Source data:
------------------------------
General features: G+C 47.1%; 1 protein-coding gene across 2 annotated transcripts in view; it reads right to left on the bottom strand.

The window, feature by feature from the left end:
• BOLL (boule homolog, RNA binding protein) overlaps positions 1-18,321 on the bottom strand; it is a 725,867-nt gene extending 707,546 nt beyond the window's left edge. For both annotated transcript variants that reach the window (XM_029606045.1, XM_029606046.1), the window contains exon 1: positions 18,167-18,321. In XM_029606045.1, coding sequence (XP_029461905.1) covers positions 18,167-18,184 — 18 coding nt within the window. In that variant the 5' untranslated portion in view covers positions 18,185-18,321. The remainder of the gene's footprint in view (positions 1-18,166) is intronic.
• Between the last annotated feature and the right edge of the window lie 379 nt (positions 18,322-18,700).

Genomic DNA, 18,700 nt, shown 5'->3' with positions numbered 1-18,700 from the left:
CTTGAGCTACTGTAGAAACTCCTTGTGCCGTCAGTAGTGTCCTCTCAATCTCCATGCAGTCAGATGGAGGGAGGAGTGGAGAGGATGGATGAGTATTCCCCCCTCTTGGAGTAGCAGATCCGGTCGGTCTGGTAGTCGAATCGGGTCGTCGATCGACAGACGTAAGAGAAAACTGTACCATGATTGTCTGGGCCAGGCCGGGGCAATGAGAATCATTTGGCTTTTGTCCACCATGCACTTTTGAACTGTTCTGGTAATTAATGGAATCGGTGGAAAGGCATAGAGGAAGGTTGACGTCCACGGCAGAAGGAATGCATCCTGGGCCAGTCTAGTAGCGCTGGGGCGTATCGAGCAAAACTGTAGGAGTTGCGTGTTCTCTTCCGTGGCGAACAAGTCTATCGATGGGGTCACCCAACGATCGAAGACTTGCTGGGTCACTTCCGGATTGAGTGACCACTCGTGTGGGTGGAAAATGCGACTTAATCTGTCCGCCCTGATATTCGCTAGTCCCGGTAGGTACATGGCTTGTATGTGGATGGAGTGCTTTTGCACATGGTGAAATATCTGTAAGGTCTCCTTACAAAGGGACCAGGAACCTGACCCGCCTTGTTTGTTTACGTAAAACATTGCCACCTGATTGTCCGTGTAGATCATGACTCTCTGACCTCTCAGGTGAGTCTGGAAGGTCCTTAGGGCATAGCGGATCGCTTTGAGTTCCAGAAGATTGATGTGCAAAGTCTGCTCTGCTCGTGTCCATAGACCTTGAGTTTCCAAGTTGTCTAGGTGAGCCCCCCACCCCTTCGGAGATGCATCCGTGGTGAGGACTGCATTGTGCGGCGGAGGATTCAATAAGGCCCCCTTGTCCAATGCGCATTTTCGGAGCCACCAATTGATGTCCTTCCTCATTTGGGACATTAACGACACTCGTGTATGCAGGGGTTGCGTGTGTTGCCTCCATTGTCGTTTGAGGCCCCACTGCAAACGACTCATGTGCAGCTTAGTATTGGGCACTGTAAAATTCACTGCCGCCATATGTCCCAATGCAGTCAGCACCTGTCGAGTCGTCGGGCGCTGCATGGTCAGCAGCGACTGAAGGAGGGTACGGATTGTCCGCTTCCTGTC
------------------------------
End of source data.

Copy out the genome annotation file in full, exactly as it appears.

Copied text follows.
General features: G+C 47.1%; 1 protein-coding gene across 2 annotated transcripts in view; it reads right to left on the bottom strand.

The window, feature by feature from the left end:
• BOLL (boule homolog, RNA binding protein) overlaps positions 1-18,321 on the bottom strand; it is a 725,867-nt gene extending 707,546 nt beyond the window's left edge. For both annotated transcript variants that reach the window (XM_029606045.1, XM_029606046.1), the window contains exon 1: positions 18,167-18,321. In XM_029606045.1, coding sequence (XP_029461905.1) covers positions 18,167-18,184 — 18 coding nt within the window. In that variant the 5' untranslated portion in view covers positions 18,185-18,321. The remainder of the gene's footprint in view (positions 1-18,166) is intronic.
• Between the last annotated feature and the right edge of the window lie 379 nt (positions 18,322-18,700).

Genomic DNA, 18,700 nt, shown 5'->3' with positions numbered 1-18,700 from the left:
CTTGAGCTACTGTAGAAACTCCTTGTGCCGTCAGTAGTGTCCTCTCAATCTCCATGCAGTCAGATGGAGGGAGGAGTGGAGAGGATGGATGAGTATTCCCCCCTCTTGGAGTAGCAGATCCGGTCGGTCTGGTAGTCGAATCGGGTCGTCGATCGACAGACGTAAGAGAAAACTGTACCATGATTGTCTGGGCCAGGCCGGGGCAATGAGAATCATTTGGCTTTTGTCCACCATGCACTTTTGAACTGTTCTGGTAATTAATGGAATCGGTGGAAAGGCATAGAGGAAGGTTGACGTCCACGGCAGAAGGAATGCATCCTGGGCCAGTCTAGTAGCGCTGGGGCGTATCGAGCAAAACTGTAGGAGTTGCGTGTTCTCTTCCGTGGCGAACAAGTCTATCGATGGGGTCACCCAACGATCGAAGACTTGCTGGGTCACTTCCGGATTGAGTGACCACTCGTGTGGGTGGAAAATGCGACTTAATCTGTCCGCCCTGATATTCGCTAGTCCCGGTAGGTACATGGCTTGTATGTGGATGGAGTGCTTTTGCACATGGTGAAATATCTGTAAGGTCTCCTTACAAAGGGACCAGGAACCTGACCCGCCTTGTTTGTTTACGTAAAACATTGCCACCTGATTGTCCGTGTAGATCATGACTCTCTGACCTCTCAGGTGAGTCTGGAAGGTCCTTAGGGCATAGCGGATCGCTTTGAGTTCCAGAAGATTGATGTGCAAAGTCTGCTCTGCTCGTGTCCATAGACCTTGAGTTTCCAAGTTGTCTAGGTGAGCCCCCCACCCCTTCGGAGATGCATCCGTGGTGAGGACTGCATTGTGCGGCGGAGGATTCAATAAGGCCCCCTTGTCCAATGCGCATTTTCGGAGCCACCAATTGATGTCCTTCCTCATTTGGGACATTAACGACACTCGTGTATGCAGGGGTTGCGTGTGTTGCCTCCATTGTCGTTTGAGGCCCCACTGCAAACGACTCATGTGCAGCTTAGTATTGGGCACTGTAAAATTCACTGCCGCCATATGTCCCAATGCAGTCAGCACCTGTCGAGTCGTCGGGCGCTGCATGGTCAGCAGCGACTGAAGGAGGGTACGGATTGTCCGCTTCCTGTC